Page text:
In Mammoth Cave in Kentucky blind fish live where there is no light. How do the fish exist without sunlight?

There are many cave-dwelling creatures besides bats and many of them lose their pigmentation and their eyes. There are also many cave fish throughout the world of many different types, and again, they also typically lose their eyes and pigments.

There are also entire communities of all kinds of animals in the deep sea, typical around hydrothermic vents and whale carcasses that have sunk to the bottom. These creatures live so deep in the ocean that they never see sunlight either.

In school we learn that plants use sunlight to photosynthesize, which is how plants make their own food. The form the base of the food chain. Some animals eat plants and then other animals eat those animals. That is the way is is on most of Earth’s surface, but life is so adaptable that it exists in many places you wouldn’t think that it could.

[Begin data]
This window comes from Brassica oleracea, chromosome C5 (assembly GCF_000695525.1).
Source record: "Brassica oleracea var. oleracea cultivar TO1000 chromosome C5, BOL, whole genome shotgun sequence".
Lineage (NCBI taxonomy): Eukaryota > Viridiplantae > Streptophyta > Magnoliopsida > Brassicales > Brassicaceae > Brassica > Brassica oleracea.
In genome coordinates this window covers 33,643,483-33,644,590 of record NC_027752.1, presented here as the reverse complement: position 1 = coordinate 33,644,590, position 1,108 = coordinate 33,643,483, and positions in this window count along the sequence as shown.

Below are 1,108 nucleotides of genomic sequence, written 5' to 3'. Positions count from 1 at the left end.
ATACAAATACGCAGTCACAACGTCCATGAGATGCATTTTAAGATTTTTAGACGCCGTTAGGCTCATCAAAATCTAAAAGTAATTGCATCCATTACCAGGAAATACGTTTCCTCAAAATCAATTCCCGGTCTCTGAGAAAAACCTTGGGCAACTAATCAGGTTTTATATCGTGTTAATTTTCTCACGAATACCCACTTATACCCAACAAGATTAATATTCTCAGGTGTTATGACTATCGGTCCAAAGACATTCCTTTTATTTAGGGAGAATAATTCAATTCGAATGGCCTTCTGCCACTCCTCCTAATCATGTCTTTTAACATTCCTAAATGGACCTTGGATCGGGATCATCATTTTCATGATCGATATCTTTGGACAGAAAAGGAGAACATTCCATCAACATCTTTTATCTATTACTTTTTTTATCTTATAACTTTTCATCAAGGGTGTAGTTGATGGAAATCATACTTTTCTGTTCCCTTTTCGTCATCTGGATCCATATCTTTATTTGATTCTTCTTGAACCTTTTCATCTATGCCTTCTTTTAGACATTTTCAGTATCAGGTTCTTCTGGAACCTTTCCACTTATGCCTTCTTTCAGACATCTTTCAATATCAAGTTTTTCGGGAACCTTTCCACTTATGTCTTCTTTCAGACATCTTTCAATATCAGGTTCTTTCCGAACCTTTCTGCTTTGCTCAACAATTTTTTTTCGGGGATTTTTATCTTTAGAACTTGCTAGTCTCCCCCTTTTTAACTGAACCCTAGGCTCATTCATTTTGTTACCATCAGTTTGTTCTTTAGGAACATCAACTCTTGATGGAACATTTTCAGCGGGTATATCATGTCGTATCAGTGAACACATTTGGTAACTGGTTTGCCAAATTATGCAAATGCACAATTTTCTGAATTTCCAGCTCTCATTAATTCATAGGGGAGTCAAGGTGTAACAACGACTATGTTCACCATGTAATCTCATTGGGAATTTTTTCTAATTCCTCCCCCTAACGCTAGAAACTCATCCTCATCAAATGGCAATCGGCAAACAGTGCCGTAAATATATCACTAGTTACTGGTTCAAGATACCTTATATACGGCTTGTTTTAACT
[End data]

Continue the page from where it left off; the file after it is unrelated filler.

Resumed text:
Bats are vital to the other living tings in many caves. Cave-dwelling bats typically fly out at night and feed on insects. They then fly back into the cave to sleep and digest their food. No animal digests 100% of what they eat, and what they don’t digest comes out the other end. In birds and bats we call it guano. The guano still has some nutrition in it, on which fungi and insects can feed. Occasionally these insects fall into the water, which is what the fish feed on. Food is also washed into the cave after rain storms.

Food in caves tends to be scarcer than outside, so cave fish have to be more efficient with their energy. Eyes and pigments take energy to make and are useless in caves, so to save energy they are lost through evolution. What is amazing is that his happens time and time again to completely unrelated fish on opposite sides of the world.

Photo Credit:
Photograph of a paratype of Amblyopsis hoosieri in life, YPM ICH 25304, 60.7 mm SL. Photograph by M.L. Niemiller.
By Prosanta Chakrabarty, Jacques A. Prejean, Matthew L. Niemiller (https://zookeys.pensoft.net/articles.php?id=3824) [CC BY 3.0 (https://creativecommons.org/licenses/by/3.0) or CC BY 4.0 (https://creativecommons.org/licenses/by/4.0)], via Wikimedia Commons

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